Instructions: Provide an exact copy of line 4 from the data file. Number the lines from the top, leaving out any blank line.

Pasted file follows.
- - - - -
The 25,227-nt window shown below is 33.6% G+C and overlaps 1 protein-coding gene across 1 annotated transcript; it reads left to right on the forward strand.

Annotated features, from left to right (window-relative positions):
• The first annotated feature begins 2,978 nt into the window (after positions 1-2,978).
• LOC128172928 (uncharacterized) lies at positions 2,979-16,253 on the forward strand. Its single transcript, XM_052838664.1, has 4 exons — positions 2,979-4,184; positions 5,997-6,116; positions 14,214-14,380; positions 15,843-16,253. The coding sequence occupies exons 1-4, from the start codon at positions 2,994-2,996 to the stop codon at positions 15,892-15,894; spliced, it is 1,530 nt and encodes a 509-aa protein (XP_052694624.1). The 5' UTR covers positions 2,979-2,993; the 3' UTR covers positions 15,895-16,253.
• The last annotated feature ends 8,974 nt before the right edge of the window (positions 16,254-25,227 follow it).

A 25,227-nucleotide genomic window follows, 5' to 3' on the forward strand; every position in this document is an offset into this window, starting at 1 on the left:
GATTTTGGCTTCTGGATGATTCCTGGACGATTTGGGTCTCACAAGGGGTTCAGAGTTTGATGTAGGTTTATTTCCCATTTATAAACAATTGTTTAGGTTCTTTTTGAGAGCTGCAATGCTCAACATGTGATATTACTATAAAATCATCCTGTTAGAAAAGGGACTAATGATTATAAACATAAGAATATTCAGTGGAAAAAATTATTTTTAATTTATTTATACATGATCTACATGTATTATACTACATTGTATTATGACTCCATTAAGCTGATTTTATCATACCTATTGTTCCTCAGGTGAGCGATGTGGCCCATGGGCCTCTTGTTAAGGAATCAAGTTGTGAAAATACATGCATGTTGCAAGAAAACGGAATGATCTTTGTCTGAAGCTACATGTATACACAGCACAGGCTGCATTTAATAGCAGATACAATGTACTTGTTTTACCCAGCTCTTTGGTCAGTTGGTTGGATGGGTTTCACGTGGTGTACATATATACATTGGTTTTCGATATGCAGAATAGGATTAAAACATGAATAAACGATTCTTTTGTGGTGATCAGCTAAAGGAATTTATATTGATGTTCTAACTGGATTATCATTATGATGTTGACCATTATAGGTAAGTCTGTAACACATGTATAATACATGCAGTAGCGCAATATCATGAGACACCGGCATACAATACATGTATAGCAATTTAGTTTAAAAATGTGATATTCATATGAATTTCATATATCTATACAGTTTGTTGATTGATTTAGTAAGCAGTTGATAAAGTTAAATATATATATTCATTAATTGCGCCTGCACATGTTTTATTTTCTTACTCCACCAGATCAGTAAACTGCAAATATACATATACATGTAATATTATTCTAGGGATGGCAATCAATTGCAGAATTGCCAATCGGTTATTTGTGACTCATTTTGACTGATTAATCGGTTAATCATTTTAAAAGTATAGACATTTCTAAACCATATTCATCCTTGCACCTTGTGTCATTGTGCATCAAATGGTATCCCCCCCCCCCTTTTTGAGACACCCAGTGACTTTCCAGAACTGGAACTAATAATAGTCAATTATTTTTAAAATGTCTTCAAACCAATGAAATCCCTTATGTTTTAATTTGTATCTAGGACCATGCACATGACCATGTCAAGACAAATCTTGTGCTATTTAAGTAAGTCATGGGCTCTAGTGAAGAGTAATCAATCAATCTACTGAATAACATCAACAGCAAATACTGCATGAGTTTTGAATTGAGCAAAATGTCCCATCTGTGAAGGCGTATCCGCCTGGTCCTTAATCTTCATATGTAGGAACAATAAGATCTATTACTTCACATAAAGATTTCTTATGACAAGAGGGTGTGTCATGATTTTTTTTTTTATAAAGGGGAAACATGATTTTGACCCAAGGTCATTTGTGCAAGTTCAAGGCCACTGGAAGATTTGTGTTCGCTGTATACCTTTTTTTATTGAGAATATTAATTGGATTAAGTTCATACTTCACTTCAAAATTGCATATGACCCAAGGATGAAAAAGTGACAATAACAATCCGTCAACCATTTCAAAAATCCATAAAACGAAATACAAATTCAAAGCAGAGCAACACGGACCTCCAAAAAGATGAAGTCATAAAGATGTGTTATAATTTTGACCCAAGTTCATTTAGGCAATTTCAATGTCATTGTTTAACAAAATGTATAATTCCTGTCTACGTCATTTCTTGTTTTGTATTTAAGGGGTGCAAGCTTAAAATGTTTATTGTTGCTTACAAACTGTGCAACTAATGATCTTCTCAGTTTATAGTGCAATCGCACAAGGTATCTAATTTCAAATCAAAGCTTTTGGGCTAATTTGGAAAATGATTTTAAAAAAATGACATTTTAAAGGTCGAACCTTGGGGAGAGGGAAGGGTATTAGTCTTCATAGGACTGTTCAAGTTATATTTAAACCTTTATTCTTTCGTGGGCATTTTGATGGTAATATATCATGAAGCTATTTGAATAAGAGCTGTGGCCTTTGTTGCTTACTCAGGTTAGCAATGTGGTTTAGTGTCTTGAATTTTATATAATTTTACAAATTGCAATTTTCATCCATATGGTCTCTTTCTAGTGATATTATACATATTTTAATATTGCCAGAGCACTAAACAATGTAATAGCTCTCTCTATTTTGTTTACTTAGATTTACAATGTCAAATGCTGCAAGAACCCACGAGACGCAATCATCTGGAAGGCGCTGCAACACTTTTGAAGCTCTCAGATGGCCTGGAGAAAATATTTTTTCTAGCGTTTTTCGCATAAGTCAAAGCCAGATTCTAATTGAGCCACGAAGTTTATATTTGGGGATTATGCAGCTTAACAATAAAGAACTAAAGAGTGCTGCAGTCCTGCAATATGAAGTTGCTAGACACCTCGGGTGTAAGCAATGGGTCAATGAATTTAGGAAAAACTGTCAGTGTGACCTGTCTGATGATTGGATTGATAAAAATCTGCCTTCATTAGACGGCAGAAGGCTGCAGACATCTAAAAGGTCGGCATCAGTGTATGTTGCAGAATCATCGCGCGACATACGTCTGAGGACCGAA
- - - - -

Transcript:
• LOC128172928 (uncharacterized) lies at positions 2,979-16,253 on the forward strand. Its single transcript, XM_052838664.1, has 4 exons — positions 2,979-4,184; positions 5,997-6,116; positions 14,214-14,380; positions 15,843-16,253. The coding sequence occupies exons 1-4, from the start codon at positions 2,994-2,996 to the stop codon at positions 15,892-15,894; spliced, it is 1,530 nt and encodes a 509-aa protein (XP_052694624.1). The 5' UTR covers positions 2,979-2,993; the 3' UTR covers positions 15,895-16,253.